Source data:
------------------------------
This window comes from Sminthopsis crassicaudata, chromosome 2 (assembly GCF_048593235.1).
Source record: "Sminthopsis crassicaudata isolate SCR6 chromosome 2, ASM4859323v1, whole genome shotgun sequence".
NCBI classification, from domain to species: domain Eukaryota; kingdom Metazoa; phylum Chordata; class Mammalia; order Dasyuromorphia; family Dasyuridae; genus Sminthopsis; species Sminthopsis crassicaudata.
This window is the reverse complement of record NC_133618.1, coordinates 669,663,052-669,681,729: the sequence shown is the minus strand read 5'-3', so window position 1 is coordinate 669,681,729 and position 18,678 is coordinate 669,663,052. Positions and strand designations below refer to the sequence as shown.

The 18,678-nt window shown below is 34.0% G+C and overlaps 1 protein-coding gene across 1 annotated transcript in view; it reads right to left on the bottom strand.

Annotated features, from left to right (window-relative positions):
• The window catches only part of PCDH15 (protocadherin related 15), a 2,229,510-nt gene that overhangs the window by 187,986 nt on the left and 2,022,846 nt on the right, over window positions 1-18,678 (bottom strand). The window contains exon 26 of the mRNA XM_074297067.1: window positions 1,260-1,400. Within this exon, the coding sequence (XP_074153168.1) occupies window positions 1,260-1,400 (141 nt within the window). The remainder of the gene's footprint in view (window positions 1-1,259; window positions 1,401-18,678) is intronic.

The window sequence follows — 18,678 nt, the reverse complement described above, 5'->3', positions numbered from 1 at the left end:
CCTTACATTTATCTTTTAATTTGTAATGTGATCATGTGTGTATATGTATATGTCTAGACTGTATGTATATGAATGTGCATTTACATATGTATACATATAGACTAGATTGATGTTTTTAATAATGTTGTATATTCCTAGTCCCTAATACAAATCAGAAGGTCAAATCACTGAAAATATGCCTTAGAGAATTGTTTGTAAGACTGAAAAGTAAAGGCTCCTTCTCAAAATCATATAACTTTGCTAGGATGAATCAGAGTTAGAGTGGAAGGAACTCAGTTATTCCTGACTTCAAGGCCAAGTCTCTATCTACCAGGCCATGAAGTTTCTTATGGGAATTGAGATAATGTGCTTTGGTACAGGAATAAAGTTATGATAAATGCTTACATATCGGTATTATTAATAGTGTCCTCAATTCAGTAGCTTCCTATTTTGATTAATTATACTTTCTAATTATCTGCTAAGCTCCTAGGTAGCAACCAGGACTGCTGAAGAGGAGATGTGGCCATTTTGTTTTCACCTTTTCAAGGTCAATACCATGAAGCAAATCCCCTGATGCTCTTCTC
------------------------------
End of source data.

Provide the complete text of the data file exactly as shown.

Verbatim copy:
This window comes from Sminthopsis crassicaudata, chromosome 2 (assembly GCF_048593235.1).
Source record: "Sminthopsis crassicaudata isolate SCR6 chromosome 2, ASM4859323v1, whole genome shotgun sequence".
NCBI classification, from domain to species: domain Eukaryota; kingdom Metazoa; phylum Chordata; class Mammalia; order Dasyuromorphia; family Dasyuridae; genus Sminthopsis; species Sminthopsis crassicaudata.
This window is the reverse complement of record NC_133618.1, coordinates 669,663,052-669,681,729: the sequence shown is the minus strand read 5'-3', so window position 1 is coordinate 669,681,729 and position 18,678 is coordinate 669,663,052. Positions and strand designations below refer to the sequence as shown.

The 18,678-nt window shown below is 34.0% G+C and overlaps 1 protein-coding gene across 1 annotated transcript in view; it reads right to left on the bottom strand.

Annotated features, from left to right (window-relative positions):
• The window catches only part of PCDH15 (protocadherin related 15), a 2,229,510-nt gene that overhangs the window by 187,986 nt on the left and 2,022,846 nt on the right, over window positions 1-18,678 (bottom strand). The window contains exon 26 of the mRNA XM_074297067.1: window positions 1,260-1,400. Within this exon, the coding sequence (XP_074153168.1) occupies window positions 1,260-1,400 (141 nt within the window). The remainder of the gene's footprint in view (window positions 1-1,259; window positions 1,401-18,678) is intronic.

The window sequence follows — 18,678 nt, the reverse complement described above, 5'->3', positions numbered from 1 at the left end:
CCTTACATTTATCTTTTAATTTGTAATGTGATCATGTGTGTATATGTATATGTCTAGACTGTATGTATATGAATGTGCATTTACATATGTATACATATAGACTAGATTGATGTTTTTAATAATGTTGTATATTCCTAGTCCCTAATACAAATCAGAAGGTCAAATCACTGAAAATATGCCTTAGAGAATTGTTTGTAAGACTGAAAAGTAAAGGCTCCTTCTCAAAATCATATAACTTTGCTAGGATGAATCAGAGTTAGAGTGGAAGGAACTCAGTTATTCCTGACTTCAAGGCCAAGTCTCTATCTACCAGGCCATGAAGTTTCTTATGGGAATTGAGATAATGTGCTTTGGTACAGGAATAAAGTTATGATAAATGCTTACATATCGGTATTATTAATAGTGTCCTCAATTCAGTAGCTTCCTATTTTGATTAATTATACTTTCTAATTATCTGCTAAGCTCCTAGGTAGCAACCAGGACTGCTGAAGAGGAGATGTGGCCATTTTGTTTTCACCTTTTCAAGGTCAATACCATGAAGCAAATCCCCTGATGCTCTTCTC